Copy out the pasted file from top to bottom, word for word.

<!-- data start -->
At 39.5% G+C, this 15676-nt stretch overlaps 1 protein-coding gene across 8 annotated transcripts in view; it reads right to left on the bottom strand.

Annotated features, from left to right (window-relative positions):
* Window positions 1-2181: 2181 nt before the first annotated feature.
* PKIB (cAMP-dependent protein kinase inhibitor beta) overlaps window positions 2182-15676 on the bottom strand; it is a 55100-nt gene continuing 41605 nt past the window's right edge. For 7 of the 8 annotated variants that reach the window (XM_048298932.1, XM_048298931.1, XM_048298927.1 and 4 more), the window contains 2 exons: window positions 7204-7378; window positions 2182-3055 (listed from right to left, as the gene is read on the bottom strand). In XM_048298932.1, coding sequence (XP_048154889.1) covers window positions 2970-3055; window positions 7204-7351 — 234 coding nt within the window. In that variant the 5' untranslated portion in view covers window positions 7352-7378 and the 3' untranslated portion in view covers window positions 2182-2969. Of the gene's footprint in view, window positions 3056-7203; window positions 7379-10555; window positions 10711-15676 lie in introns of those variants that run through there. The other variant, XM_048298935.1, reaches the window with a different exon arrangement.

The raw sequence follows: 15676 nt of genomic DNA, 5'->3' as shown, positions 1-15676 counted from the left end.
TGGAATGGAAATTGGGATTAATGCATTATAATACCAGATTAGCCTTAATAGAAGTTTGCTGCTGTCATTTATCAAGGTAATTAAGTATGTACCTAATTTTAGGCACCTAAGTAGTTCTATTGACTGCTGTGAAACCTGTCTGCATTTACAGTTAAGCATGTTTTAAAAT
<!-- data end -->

At 39.5% G+C, this 15676-nt stretch overlaps 1 protein-coding gene across 8 annotated transcripts in view; it reads right to left on the bottom strand.

Annotated features, from left to right (window-relative positions):
* Window positions 1-2181: 2181 nt before the first annotated feature.
* PKIB (cAMP-dependent protein kinase inhibitor beta) overlaps window positions 2182-15676 on the bottom strand; it is a 55100-nt gene continuing 41605 nt past the window's right edge. For 7 of the 8 annotated variants that reach the window (XM_048298932.1, XM_048298931.1, XM_048298927.1 and 4 more), the window contains 2 exons: window positions 7204-7378; window positions 2182-3055 (listed from right to left, as the gene is read on the bottom strand). In XM_048298932.1, coding sequence (XP_048154889.1) covers window positions 2970-3055; window positions 7204-7351 — 234 coding nt within the window. In that variant the 5' untranslated portion in view covers window positions 7352-7378 and the 3' untranslated portion in view covers window positions 2182-2969. Of the gene's footprint in view, window positions 3056-7203; window positions 7379-10555; window positions 10711-15676 lie in introns of those variants that run through there. The other variant, XM_048298935.1, reaches the window with a different exon arrangement.

The raw sequence follows: 15676 nt of genomic DNA, 5'->3' as shown, positions 1-15676 counted from the left end.
TGGAATGGAAATTGGGATTAATGCATTATAATACCAGATTAGCCTTAATAGAAGTTTGCTGCTGTCATTTATCAAGGTAATTAAGTATGTACCTAATTTTAGGCACCTAAGTAGTTCTATTGACTGCTGTGAAACCTGTCTGCATTTACAGTTAAGCATGTTTTAAAAT